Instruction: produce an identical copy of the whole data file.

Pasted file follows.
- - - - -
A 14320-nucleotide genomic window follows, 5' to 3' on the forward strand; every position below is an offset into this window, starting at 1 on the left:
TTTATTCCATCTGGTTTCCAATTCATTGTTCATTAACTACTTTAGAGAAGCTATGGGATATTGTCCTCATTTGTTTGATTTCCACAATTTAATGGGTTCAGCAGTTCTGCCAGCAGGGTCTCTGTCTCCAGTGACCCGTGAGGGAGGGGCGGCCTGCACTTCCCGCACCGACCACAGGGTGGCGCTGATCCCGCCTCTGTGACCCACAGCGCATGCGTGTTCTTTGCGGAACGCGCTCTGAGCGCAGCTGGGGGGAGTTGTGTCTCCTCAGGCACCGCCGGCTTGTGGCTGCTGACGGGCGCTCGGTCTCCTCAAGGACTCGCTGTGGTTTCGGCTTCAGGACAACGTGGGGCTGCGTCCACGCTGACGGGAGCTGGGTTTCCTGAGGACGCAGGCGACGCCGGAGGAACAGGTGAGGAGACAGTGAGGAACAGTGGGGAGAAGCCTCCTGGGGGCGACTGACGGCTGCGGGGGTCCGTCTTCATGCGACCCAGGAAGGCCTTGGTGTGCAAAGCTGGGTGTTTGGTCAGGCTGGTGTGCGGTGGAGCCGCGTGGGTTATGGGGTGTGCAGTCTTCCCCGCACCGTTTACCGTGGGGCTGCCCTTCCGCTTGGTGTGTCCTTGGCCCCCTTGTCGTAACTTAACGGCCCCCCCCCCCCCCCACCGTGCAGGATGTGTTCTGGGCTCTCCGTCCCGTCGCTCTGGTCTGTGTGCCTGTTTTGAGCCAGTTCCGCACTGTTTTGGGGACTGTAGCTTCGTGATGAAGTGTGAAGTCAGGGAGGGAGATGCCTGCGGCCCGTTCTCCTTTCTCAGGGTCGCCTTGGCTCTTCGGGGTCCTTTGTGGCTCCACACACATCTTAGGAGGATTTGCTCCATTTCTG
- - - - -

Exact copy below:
A 14320-nucleotide genomic window follows, 5' to 3' on the forward strand; every position below is an offset into this window, starting at 1 on the left:
TTTATTCCATCTGGTTTCCAATTCATTGTTCATTAACTACTTTAGAGAAGCTATGGGATATTGTCCTCATTTGTTTGATTTCCACAATTTAATGGGTTCAGCAGTTCTGCCAGCAGGGTCTCTGTCTCCAGTGACCCGTGAGGGAGGGGCGGCCTGCACTTCCCGCACCGACCACAGGGTGGCGCTGATCCCGCCTCTGTGACCCACAGCGCATGCGTGTTCTTTGCGGAACGCGCTCTGAGCGCAGCTGGGGGGAGTTGTGTCTCCTCAGGCACCGCCGGCTTGTGGCTGCTGACGGGCGCTCGGTCTCCTCAAGGACTCGCTGTGGTTTCGGCTTCAGGACAACGTGGGGCTGCGTCCACGCTGACGGGAGCTGGGTTTCCTGAGGACGCAGGCGACGCCGGAGGAACAGGTGAGGAGACAGTGAGGAACAGTGGGGAGAAGCCTCCTGGGGGCGACTGACGGCTGCGGGGGTCCGTCTTCATGCGACCCAGGAAGGCCTTGGTGTGCAAAGCTGGGTGTTTGGTCAGGCTGGTGTGCGGTGGAGCCGCGTGGGTTATGGGGTGTGCAGTCTTCCCCGCACCGTTTACCGTGGGGCTGCCCTTCCGCTTGGTGTGTCCTTGGCCCCCTTGTCGTAACTTAACGGCCCCCCCCCCCCCCCACCGTGCAGGATGTGTTCTGGGCTCTCCGTCCCGTCGCTCTGGTCTGTGTGCCTGTTTTGAGCCAGTTCCGCACTGTTTTGGGGACTGTAGCTTCGTGATGAAGTGTGAAGTCAGGGAGGGAGATGCCTGCGGCCCGTTCTCCTTTCTCAGGGTCGCCTTGGCTCTTCGGGGTCCTTTGTGGCTCCACACACATCTTAGGAGGATTTGCTCCATTTCTG